Allison White is a Senior majoring in Biological Sciences with a minor in Science, Technology, and Law. She serves as President of the Student Intellectual Property Society at Virginia Tech.
What are you majoring in?
Biology with a minor in Science, Engineering and Law
When did you add the Science, Technology, and Law minor? What did you find attractive about the program?
I officially added the minor my junior year, but I have been on this track my whole college career. I have always loved biology because it explains the world in a scientific and analytical manner. It gives reasons for why animals do and act certain ways and can explain amazing phenomena. However, I have no interest in teaching or conducting research, so when I heard about the STL minor, I was hooked. Patent law was the best way to combine my passion for the legal system, writing, and science into one career.
How has your experience in the Science, Technology, and Law program shaped the way you view and approach your Biology classes?
I approach research from a more commercial standpoint in a lot of cases. I also question why the research is being done, whether it’s purely educational or whether there is commercial incentive.
What about the Science, Technology, and Law program exceeded your expectations?
The knowledge the STL courses provide is unbelievably vast. Anna-Marion Bieri is the head of the program and teaches a majority of the upper-level courses. She provides guest speakers from a variety of disciplines and experiences. This provides a very well rounded knowledge base.
What surprised you?
I was surprised by the lack of knowledge from the general public. So few people understand the laws and workings of the patent law system.
Describe an experience you had in the program that stands out.
In the Patent Law class, different Intellectual Property (IP) related guest speakers are brought into the class each week to talk about their experiences and give specific examples of the patent system in their field and experience. Several of these speakers have given extraordinary advice and information regarding the patent law career path and have helped me navigate through my decision to attend law school. Additionally, the Student Intellectual Property Society (SIPS), of which I am vice president, hosts a summer tour each year that gives students the opportunity to speak with attorneys in the D.C. area and learn, first-hand what a career in IP looks like. These have both been influential in helping me determine how to reach my goal of becoming a patent attorney.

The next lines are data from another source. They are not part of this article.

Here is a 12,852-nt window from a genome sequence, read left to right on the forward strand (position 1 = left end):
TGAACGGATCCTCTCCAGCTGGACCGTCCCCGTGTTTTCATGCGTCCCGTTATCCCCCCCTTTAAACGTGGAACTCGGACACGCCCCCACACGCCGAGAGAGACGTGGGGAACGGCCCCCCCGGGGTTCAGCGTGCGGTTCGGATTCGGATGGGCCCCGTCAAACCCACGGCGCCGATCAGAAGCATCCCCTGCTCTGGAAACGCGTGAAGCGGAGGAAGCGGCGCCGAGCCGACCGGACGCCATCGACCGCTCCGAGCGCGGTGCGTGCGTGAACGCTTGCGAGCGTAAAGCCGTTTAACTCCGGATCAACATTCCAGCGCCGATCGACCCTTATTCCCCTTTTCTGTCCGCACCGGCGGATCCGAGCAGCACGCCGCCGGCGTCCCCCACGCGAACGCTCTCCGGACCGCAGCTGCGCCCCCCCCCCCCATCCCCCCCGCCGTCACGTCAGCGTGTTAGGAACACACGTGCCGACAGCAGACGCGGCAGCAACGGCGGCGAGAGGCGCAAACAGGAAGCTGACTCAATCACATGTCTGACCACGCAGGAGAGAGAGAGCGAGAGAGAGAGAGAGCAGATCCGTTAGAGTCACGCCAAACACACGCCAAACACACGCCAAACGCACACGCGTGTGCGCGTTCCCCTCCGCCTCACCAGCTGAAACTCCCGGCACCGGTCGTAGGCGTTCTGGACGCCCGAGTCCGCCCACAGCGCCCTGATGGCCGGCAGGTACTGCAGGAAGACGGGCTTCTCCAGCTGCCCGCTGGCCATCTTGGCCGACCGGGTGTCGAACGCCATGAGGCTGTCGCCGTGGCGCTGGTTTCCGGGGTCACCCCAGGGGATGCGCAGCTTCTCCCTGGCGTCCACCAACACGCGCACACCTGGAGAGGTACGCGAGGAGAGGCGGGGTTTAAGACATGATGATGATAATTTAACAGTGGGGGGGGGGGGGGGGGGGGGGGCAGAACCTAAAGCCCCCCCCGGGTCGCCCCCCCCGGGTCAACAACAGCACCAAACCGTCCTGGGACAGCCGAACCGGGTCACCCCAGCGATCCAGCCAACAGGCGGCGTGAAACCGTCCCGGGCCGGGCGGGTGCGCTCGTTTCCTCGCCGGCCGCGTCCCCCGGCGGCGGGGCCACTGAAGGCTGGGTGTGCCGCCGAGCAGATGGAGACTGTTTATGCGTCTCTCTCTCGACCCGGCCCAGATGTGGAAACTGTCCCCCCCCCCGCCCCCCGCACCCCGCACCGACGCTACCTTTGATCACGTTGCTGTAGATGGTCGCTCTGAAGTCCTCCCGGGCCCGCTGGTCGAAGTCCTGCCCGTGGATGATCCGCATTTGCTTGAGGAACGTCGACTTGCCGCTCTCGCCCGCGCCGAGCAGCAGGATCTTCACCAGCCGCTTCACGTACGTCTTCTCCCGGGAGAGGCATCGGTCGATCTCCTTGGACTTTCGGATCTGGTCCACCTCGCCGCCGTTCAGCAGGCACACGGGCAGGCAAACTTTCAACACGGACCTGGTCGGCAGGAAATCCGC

Describe your involvement in extracurricular organizations. Has Science, Technology and the Law encouraged you to get more involved?
As previously mentioned, I am currently serving as the vice president for SIPS on campus. This club is attached to the minor program and works closely with Anna-Marion Bieri as our faculty advisor. We host guest speakers as well as attend events relating to IP. In the past, we have co-hosted entrepreneur events with Entrepreneur Club (E-Club) on campus. This year we attended an IP symposium at the College of William and Mary in October regarding design patents. As vice president, I have organized the guest speakers and the events so far for our Ssymposium and summer tour. This has given me remarkable communication skills as well as expanded my network in the world of IP.
How has your involvement enhanced your experience at Virginia Tech?
My involvement in SIPS has proven to me just how much Virginia Tech opens the door for connections and relationships with the outside world. Several attorneys who participated in our summer tour and guest lecture series are Virginia Tech graduates or otherwise affiliated with the University. The alumni network has become a great way to make connections and reach out to attorneys for resources, both fiscally and physically.
How has Science, Technology and the Law shaped the way in which you approach problem solving?
Instead of approaching problems from a purely scientific manner, such as identifying the problem and experimenting to solve it, I find myself looking to past experiments and determining what they did wrong or finding ways to do things better. I also look at all possible perceptions and solutions of a problem in order to determine which is the best or most logical solution to the problem. The STL program has given me a less scientific outlet to express my thoughts, without totally deviating from technical thought.
What career path do you hope to follow?
I hope to attend law school in fall 2017 and specialize in Intellectual Property, passing the patent bar exam and working as a patent attorney.
What impact do you ultimately hope to have on the world?
In a perfect world, after gaining some experience in the patent field in the U.S., I hope to take that knowledge on an international level and help developing countries establish a sort of patent system, using the flaws of the U.S. system to strengthen this other country. I have always loved the idea of international law and this is something I hope to pursue.
What has been the highlight of your Hokie career so far?
Aside from football games and team bonding with the Polo Club, the highlight of my Hokie career has been getting to know both past and previous members of SIPS as well as Anna-Marion Bieri. I have enjoyed hearing their stories and absorbing as much as I can from the experiences of others. It has been wonderful to find my niche in the Science, Technology, and the Law program, with a small community of people with a mind similar to mine and interests in both law and science or technology. It is refreshing to know that I chose a growing field and that there are so many in the Hokie community who will support me through my Intellectual Property journey.